Nutrition and Heart Health

The Physicians Committee
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Nutrition and Heart Health

A modified diet, particularly if combined with regular exercise, can prevent, delay, or even reverse the progression of atherosclerosis and development of coronary artery disease, and reduce the risk for heart attack.

Decreasing intake of saturated fat and cholesterol lowers blood cholesterol levels.
Saturated fats and cholesterol in the diet increase levels of cholesterol in the blood, particularly low density lipoprotein (LDL, or “bad”) cholesterol. Following a diet low in saturated fat and cholesterol can help reduce atherosclerosis.

The National Cholesterol Education Program has recommended moderate reductions in total fat (≤ 30 percent of calories), saturated fat (≤ 7 percent of calories), and cholesterol (< 200 mg/day) intake. In clinical trials, such changes reduce LDL cholesterol concentration by about 5 percent. Studies suggest that low–fat vegetarian and vegan regimens are significantly more effective, reducing LDL cholesterol approximately 15 to 30 percent. Because such regimens have also been shown to reduce body weight and blood pressure, and to reverse atherosclerosis, they provide much more clinical benefit. From the patient’s standpoint, they are often preferred, provided that individuals receive basic diet instruction.

Increasing dietary fiber can reduce blood cholesterol.
Soluble fiber, which is found in oats, barley, and beans, is particularly helpful for reducing cholesterol in the blood. Sources of soluble dietary fiber and pectin, found mainly in fruits and vegetables, have also been shown to reduce the progression of atherosclerosis.

Soy products can reduce cholesterol.
Both population–based and clinical studies have shown that soy products (e.g., soymilk and meat substitutes) may reduce CHD risk. In addition to reducing total cholesterol, soy has cardioprotective effects, such as lowering LDL and blood pressure.

Clinical trials have combined these lipid–lowering strategies. A vegetarian diet emphasizing a “portfolio” of cholesterol–lowering foods (including oats, soy foods, nuts, and sterol/stanol margarines) appears to be particularly effective, lowering LDL cholesterol concentration approximately 30 percent, an effect similar to that of treatment with statin medications.

Increasing intake of antioxidants can improve functioning of the blood vessels.
Dietary antioxidants, folate, magnesium, and other substances in foods may improve the functioning of blood vessels and may also reduce blood pressure.

Fruits and vegetables can help reduce the risk for CHD.
Fruits and vegetables can help reduce atherosclerosis and lower risk for CHD, particularly if the diet is low in saturated fat. However, the benefits of these foods go beyond their having no cholesterol and very little saturated fat, and their high fiber content. Other heart protective components in fruits and vegetables include vitamin C, antioxidant flavonoids, and folic acid.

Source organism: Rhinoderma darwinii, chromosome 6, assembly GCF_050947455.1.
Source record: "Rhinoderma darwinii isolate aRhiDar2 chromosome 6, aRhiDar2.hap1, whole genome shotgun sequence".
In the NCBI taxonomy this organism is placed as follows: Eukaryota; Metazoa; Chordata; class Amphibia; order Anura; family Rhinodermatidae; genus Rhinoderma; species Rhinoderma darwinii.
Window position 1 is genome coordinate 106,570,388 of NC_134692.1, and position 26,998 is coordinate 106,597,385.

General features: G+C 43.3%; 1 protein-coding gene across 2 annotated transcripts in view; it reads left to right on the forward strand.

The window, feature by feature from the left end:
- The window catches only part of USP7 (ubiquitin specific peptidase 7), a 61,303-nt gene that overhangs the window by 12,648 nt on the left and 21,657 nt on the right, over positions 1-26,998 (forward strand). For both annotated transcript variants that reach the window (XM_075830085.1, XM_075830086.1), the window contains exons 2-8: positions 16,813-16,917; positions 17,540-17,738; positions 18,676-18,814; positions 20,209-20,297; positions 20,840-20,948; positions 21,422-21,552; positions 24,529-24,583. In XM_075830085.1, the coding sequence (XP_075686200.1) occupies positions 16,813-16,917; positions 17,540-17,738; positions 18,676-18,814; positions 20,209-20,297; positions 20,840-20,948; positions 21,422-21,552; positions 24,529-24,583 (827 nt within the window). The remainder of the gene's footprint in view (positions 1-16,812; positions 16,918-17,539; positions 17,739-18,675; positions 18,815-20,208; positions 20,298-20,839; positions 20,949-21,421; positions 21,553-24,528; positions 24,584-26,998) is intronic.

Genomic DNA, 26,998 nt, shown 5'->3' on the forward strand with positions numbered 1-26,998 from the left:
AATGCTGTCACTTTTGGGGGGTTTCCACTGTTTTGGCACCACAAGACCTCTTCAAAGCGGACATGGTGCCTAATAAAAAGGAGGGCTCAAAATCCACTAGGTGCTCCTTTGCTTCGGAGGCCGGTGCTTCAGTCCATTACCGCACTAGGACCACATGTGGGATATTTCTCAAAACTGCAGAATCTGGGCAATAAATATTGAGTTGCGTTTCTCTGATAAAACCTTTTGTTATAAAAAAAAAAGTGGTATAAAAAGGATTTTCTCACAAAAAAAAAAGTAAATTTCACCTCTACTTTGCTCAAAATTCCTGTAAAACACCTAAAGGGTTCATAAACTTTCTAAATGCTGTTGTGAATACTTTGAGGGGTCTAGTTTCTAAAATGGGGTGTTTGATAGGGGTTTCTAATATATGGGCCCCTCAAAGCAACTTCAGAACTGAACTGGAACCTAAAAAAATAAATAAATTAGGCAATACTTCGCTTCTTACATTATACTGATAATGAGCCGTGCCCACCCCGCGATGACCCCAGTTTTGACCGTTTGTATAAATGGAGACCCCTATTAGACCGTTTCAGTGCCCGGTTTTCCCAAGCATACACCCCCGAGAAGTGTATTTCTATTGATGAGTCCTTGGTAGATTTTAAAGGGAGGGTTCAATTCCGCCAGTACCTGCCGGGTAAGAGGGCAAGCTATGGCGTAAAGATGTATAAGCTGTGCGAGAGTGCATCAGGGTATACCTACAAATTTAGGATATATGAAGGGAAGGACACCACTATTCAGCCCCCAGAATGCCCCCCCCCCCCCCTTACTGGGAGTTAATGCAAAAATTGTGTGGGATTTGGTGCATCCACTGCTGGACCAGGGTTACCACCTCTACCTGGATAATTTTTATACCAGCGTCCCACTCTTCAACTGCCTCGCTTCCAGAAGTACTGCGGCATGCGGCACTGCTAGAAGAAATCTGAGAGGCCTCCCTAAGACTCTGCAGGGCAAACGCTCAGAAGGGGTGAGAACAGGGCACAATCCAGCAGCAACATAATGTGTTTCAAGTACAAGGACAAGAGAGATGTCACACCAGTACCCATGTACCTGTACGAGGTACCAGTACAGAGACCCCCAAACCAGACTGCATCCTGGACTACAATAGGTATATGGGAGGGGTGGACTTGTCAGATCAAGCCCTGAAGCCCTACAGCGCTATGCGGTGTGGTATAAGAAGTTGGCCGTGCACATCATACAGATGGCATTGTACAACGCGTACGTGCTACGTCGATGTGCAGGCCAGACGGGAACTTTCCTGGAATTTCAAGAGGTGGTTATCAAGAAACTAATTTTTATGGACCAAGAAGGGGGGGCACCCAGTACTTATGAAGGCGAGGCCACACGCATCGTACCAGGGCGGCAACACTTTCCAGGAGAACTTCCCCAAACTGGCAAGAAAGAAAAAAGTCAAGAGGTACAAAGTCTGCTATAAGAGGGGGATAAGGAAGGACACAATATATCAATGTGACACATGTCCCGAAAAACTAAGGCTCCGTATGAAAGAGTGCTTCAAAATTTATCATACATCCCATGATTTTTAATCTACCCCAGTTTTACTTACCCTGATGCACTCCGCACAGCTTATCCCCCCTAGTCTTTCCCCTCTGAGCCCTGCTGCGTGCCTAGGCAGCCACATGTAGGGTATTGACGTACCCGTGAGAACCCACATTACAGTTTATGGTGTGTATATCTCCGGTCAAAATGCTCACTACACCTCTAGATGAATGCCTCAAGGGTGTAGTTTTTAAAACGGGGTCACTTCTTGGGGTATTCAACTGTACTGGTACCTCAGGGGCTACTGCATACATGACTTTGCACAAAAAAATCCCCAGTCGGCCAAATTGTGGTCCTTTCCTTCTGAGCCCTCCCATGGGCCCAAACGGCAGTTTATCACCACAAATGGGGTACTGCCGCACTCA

Several studies have shown that higher dietary intakes of carotenoid–containing fruits and vegetables are associated with a decreased risk of coronary artery disease. Others have found that lower blood levels of carotenoids are associated with a higher risk for CHD.

Dietary intake can reduce inflammation in the blood vessels.
Inflammation plays a large role in the process of atherosclerosis. There are several ways to decrease inflammation, including weight loss, reduced intake of saturated fat (which is primarily found in animal products), reduction of partially hydrogenated vegetable oils (known as trans fats), and increasing omega–3 fat intake from healthy sources (e.g., walnuts, flax seeds, flaxseed oil, and canola oil).

Some studies have looked at the addition of omega–3 fatty acids in either foods or supplements. Several researchers have found that these fats can decrease inflammation and atherosclerosis. In addition, they have other heart protective properties, including “thinning” the blood and reducing the risk for arrhythmias.

However, fats or oils that provide omega–3 fatty acids do contain as many calories as other fats and are mixtures of various fat types. Fish oils, for example, include significant amounts of saturated fat (15 to 30 percent of total fat content) and cholesterol. People who include fatty fish in their diets as a means of increasing omega–3 intake will also increase total and saturated fat intake, and may experience elevated cholesterol and weight gain. Moreover, fish are often contaminated with dangerous pollutants such as mercury.

Whole grains are associated with lower risk for heart disease.
In epidemiological studies, whole grain consumption is associated with a lower risk of heart disease, as is frequent consumption of nuts. In addition to providing the lipid–lowering benefit of dietary fiber, these foods provide magnesium and vitamin E, both of which may be related to a lower risk for coronary heart disease. Nuts are high in fat and calories, however, and may influence body weight.

Alcohol consumption should not be used as a means of preventing heart disease.
Although alcohol is often said to be protective for heart disease, no controlled clinical trials have examined the effect of alcohol intake on cardiovascular endpoints. Regular alcohol consumption also contributes to several medical conditions, including serious diseases of the liver, pancreas, central nervous system, and cardiovascular system. Alcohol also increases the risks for some cancers, notably gastrointestinal and breast cancers.